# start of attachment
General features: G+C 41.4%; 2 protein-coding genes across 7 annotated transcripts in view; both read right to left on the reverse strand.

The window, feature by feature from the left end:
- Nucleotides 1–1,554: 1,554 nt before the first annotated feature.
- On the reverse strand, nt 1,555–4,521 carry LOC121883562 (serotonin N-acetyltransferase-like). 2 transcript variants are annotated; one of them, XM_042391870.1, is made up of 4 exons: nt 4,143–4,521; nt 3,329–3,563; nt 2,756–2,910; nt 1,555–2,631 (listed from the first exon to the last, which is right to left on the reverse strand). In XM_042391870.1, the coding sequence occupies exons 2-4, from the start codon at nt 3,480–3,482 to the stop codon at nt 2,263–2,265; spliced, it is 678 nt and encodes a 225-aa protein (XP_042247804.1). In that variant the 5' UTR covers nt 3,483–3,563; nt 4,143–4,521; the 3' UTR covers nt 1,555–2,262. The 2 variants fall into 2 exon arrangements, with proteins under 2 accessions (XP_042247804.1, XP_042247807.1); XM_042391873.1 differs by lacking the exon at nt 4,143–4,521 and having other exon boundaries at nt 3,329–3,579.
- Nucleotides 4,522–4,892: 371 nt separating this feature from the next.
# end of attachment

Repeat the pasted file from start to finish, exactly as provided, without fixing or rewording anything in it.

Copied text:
General features: G+C 41.4%; 2 protein-coding genes across 7 annotated transcripts in view; both read right to left on the reverse strand.

The window, feature by feature from the left end:
- Nucleotides 1–1,554: 1,554 nt before the first annotated feature.
- On the reverse strand, nt 1,555–4,521 carry LOC121883562 (serotonin N-acetyltransferase-like). 2 transcript variants are annotated; one of them, XM_042391870.1, is made up of 4 exons: nt 4,143–4,521; nt 3,329–3,563; nt 2,756–2,910; nt 1,555–2,631 (listed from the first exon to the last, which is right to left on the reverse strand). In XM_042391870.1, the coding sequence occupies exons 2-4, from the start codon at nt 3,480–3,482 to the stop codon at nt 2,263–2,265; spliced, it is 678 nt and encodes a 225-aa protein (XP_042247804.1). In that variant the 5' UTR covers nt 3,483–3,563; nt 4,143–4,521; the 3' UTR covers nt 1,555–2,262. The 2 variants fall into 2 exon arrangements, with proteins under 2 accessions (XP_042247804.1, XP_042247807.1); XM_042391873.1 differs by lacking the exon at nt 4,143–4,521 and having other exon boundaries at nt 3,329–3,579.
- Nucleotides 4,522–4,892: 371 nt separating this feature from the next.